(12) Do not make concessions unless you have thought them through while away from the pressures of the negotiating table. There is nothing wrong with saying: “That sounds reasonable; let me check one thing.” or “That sounds reasonable, let’s take a break for a few minutes and mull it over.”

(13) No matter how ridiculous other party’s arguments may be, put your self in their shoes and walk them through. At best, you might find their arguments have some merit and at worse you will better understand what drives the other person.

(14) Always conduct yourself as a gentleman, or a lady. The loud mouth may dominate the conversation, but the gentleman or lady, controls it. Axiom 12: The most proficient negotiator is not the loud mouth.

(15) When negotiations are finished and you going home do not be tempted to pat yourself on the back; try to think of what you gave away. Axiom 13: Even a dunderhead gets lucky sometimes.

(16) There is nothing the other person can say which is binding without your consent. Axiom 14: if you hear something outrageous do not attack, negotiate.

(17) If you make someone want to do something for you, they will help you find a way.

(18) The “Real Buyer” calls nearly every day. The prospect that creates more than two unwarranted delays is probably not a real prospect. Axiom 15: Do not confuse sincerity with a “soft touch.”

(19) Negotiating with one prospect at a time is a mistake. Axiom 16: The first real buyer to the table with a contract and a check wins. Axiom 16a: The “real” buyer isn’t always the one with the highest bid.

(20) Real buyers have monetary limits on the amount of money they will commit to a deal. Axiom 17: People who say they have no monetary limit are almost always not serious buyers.

(21) To succeed, keep the initiative. Negotiation is a business, not a game. Axiom 18: Due diligence is a sign of professionalism, not of weakness.

(22) Be as careful near completion, as you were at the beginning. Axiom 19: Many a race was lost near the finish line.

(23) Take a break during the negotiations and re-read rules one through twenty-three.

Preparing a Perfect Rental Investment Presentation

If you are raising capital from a number of potential investors a perfect presentation could be a key component of achieving your goal. Over 150 investor presentations given in the past decade concluded in raising millions of dollars of equity capital and millions of dollars of debt equity provides a good basis for understanding how to deliver a superb presentation.

What does experience say about a good investor presentation?

  1. Clearly describe the investment.
  2. Clearly define what you will ask of the investor and how much they can invest.
  3. Describe the time frame for the investment.
  4. Explain how the invested capital will be held prior to closing the investment.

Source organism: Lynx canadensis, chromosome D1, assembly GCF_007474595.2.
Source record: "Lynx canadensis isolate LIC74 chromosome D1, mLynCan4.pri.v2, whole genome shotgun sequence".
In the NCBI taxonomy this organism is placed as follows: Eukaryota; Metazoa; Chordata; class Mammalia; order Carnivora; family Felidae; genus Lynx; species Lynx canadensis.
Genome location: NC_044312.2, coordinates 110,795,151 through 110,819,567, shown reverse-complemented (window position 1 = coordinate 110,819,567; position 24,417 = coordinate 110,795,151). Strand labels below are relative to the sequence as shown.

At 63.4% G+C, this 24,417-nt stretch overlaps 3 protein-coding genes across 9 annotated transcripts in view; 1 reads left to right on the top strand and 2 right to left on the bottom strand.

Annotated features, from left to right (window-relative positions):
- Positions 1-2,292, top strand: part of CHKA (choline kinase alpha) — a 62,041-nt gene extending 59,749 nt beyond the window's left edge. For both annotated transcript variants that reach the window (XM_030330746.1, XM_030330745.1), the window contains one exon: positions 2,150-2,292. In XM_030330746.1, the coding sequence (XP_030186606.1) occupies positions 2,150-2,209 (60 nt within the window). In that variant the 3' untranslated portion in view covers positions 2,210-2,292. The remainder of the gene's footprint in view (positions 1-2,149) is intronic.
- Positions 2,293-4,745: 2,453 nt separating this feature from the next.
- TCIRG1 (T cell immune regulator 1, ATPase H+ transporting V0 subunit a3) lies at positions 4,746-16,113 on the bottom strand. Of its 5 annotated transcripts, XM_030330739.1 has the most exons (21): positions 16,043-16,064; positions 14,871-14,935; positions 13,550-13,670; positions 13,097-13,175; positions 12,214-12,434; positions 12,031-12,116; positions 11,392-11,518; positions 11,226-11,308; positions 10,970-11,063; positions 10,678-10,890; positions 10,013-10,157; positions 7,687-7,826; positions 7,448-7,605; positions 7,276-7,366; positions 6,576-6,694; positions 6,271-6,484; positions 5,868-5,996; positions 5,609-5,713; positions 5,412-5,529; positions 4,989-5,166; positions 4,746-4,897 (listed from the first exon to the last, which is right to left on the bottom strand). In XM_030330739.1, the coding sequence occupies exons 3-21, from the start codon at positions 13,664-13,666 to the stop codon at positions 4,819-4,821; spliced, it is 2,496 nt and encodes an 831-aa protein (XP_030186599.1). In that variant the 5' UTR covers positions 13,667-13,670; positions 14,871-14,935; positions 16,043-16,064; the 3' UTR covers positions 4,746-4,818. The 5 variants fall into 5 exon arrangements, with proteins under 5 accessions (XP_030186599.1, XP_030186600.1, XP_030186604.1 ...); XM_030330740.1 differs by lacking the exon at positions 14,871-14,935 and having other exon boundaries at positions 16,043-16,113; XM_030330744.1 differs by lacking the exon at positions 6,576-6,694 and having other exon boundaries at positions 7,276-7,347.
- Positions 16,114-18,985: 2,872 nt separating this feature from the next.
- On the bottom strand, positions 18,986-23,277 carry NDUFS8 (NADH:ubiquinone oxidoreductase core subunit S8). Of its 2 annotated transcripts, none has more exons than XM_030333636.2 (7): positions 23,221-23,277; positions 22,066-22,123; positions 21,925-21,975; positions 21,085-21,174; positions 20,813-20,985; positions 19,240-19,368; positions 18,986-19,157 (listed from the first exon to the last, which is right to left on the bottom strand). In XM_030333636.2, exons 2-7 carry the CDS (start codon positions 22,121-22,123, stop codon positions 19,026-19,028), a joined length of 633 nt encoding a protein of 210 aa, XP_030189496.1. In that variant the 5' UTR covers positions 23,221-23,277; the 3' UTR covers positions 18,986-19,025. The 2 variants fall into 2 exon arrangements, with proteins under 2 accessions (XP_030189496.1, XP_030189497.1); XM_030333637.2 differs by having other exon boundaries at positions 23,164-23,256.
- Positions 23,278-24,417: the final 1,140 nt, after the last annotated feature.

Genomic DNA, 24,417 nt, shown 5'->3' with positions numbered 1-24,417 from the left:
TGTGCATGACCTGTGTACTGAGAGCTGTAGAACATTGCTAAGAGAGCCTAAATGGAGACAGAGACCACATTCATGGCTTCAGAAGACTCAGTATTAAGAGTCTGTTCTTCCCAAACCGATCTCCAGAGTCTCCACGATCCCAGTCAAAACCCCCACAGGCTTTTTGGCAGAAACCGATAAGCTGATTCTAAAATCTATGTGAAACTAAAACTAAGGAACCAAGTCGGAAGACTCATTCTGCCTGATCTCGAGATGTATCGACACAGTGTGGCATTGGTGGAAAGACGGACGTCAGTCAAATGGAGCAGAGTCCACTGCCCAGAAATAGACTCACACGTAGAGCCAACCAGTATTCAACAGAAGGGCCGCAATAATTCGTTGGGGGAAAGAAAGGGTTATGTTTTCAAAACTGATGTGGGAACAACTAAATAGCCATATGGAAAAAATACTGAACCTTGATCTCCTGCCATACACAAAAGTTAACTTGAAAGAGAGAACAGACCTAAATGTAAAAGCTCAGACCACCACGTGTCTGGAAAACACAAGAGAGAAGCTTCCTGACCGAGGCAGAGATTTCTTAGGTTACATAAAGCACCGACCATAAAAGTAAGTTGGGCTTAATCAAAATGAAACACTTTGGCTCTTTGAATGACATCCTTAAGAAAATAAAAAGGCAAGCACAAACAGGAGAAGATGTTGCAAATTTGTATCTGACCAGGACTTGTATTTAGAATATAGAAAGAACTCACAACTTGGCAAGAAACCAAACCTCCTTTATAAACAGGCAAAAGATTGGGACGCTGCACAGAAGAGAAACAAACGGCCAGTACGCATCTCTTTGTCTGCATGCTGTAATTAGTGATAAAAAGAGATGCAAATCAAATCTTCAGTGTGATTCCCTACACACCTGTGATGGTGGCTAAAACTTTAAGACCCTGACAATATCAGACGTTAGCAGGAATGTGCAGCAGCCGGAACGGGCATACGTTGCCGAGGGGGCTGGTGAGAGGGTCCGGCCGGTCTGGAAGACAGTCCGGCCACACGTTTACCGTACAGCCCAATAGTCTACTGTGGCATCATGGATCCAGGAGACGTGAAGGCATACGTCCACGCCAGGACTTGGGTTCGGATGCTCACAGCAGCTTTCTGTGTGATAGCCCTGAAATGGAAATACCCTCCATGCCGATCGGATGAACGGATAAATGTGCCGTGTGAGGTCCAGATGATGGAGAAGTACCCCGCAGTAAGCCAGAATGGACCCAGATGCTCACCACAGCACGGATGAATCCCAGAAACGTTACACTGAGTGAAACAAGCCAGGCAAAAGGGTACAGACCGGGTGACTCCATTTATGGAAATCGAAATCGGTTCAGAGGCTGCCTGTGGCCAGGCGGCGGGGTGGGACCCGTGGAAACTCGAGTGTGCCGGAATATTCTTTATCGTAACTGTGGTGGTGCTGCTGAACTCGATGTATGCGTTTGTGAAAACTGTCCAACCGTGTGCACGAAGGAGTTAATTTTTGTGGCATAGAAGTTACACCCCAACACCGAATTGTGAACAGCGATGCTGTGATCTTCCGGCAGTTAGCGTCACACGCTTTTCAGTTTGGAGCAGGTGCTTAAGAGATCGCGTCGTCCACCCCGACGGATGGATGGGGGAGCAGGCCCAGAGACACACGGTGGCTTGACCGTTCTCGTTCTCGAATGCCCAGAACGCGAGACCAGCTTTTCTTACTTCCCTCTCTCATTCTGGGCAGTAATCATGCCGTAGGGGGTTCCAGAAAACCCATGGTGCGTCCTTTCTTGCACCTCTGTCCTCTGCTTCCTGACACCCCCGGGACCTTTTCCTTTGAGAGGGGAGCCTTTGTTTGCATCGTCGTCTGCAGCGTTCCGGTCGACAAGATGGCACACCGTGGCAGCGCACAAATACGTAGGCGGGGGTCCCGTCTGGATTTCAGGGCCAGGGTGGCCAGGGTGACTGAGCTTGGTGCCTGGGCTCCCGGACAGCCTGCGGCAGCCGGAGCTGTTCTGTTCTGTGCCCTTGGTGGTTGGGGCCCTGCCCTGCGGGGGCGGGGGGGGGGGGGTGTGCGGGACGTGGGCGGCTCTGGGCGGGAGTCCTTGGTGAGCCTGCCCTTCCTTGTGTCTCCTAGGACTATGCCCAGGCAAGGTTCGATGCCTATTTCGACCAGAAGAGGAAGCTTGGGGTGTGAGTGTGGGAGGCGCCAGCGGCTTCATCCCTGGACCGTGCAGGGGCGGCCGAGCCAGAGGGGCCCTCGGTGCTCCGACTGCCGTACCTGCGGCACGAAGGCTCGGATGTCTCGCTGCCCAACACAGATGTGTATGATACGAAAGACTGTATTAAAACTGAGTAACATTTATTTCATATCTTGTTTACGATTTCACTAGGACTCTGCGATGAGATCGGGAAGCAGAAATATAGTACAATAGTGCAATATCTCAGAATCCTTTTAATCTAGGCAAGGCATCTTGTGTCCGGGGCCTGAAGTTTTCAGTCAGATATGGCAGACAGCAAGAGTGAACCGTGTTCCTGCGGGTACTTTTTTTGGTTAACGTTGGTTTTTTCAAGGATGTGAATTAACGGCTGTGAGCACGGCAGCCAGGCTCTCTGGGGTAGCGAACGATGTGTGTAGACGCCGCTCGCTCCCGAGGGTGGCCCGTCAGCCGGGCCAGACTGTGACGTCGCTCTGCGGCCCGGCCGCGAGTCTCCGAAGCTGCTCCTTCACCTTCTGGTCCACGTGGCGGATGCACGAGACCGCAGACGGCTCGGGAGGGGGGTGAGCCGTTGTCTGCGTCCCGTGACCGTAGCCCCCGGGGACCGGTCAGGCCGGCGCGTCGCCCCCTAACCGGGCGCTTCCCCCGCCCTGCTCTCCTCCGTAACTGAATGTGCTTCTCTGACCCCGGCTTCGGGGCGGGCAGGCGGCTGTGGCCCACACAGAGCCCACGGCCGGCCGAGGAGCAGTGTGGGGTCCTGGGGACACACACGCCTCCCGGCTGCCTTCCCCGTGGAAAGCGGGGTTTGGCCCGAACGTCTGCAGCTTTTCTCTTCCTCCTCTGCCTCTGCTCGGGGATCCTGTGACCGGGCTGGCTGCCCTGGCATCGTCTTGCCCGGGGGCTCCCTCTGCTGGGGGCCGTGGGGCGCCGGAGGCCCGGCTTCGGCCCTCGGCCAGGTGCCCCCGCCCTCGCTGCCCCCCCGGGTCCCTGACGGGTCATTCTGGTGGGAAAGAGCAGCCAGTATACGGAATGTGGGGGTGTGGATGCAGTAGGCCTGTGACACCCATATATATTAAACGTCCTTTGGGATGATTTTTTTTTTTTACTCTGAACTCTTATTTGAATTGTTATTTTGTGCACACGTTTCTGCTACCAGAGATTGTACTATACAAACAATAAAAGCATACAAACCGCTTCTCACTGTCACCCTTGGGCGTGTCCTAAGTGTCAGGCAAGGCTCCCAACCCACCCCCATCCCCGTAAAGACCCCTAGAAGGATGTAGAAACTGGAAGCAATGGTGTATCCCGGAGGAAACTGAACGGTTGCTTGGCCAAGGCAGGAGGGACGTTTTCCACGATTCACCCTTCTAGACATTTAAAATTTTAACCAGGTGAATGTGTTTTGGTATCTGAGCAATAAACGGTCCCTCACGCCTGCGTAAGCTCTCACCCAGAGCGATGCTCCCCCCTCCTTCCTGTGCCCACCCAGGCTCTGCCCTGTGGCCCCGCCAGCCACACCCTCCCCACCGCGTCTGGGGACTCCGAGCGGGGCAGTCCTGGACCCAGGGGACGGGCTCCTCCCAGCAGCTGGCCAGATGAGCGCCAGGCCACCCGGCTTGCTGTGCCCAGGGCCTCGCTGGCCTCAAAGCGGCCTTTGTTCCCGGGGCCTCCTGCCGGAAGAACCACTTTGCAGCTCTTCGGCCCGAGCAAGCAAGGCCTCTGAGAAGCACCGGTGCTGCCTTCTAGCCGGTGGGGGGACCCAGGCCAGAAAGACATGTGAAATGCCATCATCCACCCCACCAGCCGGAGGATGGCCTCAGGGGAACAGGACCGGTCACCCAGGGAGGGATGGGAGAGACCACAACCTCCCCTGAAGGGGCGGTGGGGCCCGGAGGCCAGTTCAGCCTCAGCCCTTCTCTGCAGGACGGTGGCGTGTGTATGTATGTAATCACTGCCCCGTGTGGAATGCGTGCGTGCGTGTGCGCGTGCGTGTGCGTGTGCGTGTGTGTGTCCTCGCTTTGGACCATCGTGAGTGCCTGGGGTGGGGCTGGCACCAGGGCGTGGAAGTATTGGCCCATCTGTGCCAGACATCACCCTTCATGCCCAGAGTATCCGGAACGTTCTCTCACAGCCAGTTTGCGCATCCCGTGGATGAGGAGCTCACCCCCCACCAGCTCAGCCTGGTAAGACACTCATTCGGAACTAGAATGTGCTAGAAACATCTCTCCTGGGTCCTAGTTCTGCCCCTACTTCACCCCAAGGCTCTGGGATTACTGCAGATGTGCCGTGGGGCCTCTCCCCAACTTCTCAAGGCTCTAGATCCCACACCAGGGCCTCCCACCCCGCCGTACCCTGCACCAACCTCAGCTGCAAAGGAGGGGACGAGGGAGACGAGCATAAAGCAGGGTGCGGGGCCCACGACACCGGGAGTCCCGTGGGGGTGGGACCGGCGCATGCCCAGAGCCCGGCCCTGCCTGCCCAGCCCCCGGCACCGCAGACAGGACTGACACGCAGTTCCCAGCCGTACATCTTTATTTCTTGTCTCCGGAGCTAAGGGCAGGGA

5. Define what the investment life will be and what return to expect.
  6. Describe how the project(s) will be managed.

Describe the background and experience of the principals. Where they worked, accomplishments, investing experience, significant volunteer work and so on can be included. Some interests and personal information is good to add as it makes the principals into people and causes them to have color and depth in your presentation.

Return tables, sources and uses, and pro forma tables are critical components of the presentation. All of the information above should be included. However, the meat of your presentation should be the things like:

  • How much money the project will make, why that is reasonable, and what could effect it.
  • How much money the project will cost, why that makes sense, and what may impact the costs.
  • How risk is being managed and why this is a really smart way to do so.
  • How opportunity is being captured and why this is the smart way to grab the brass ring.
  • How you will manage the project.
  • How you will market the project.
  • How you finally get the investors capital out of the project.
  • What you will do to keep the investor completely in the loop on the project.

These items in a top line sense are the “features” of your investment. From the features, you should be talking advantages of the investment. Finally you hit the emotional button. Your presentation should be heavy on emotions for why investment and those emotions should be backed up with great graphics that say the same thing in a very visceral way to your audience.

With all this in place, you have created a compelling investor presentation that explains what the investor is getting into, all the great reasons they are doing it, and why is such perfectly exciting and wonderful thing for them to do with their money.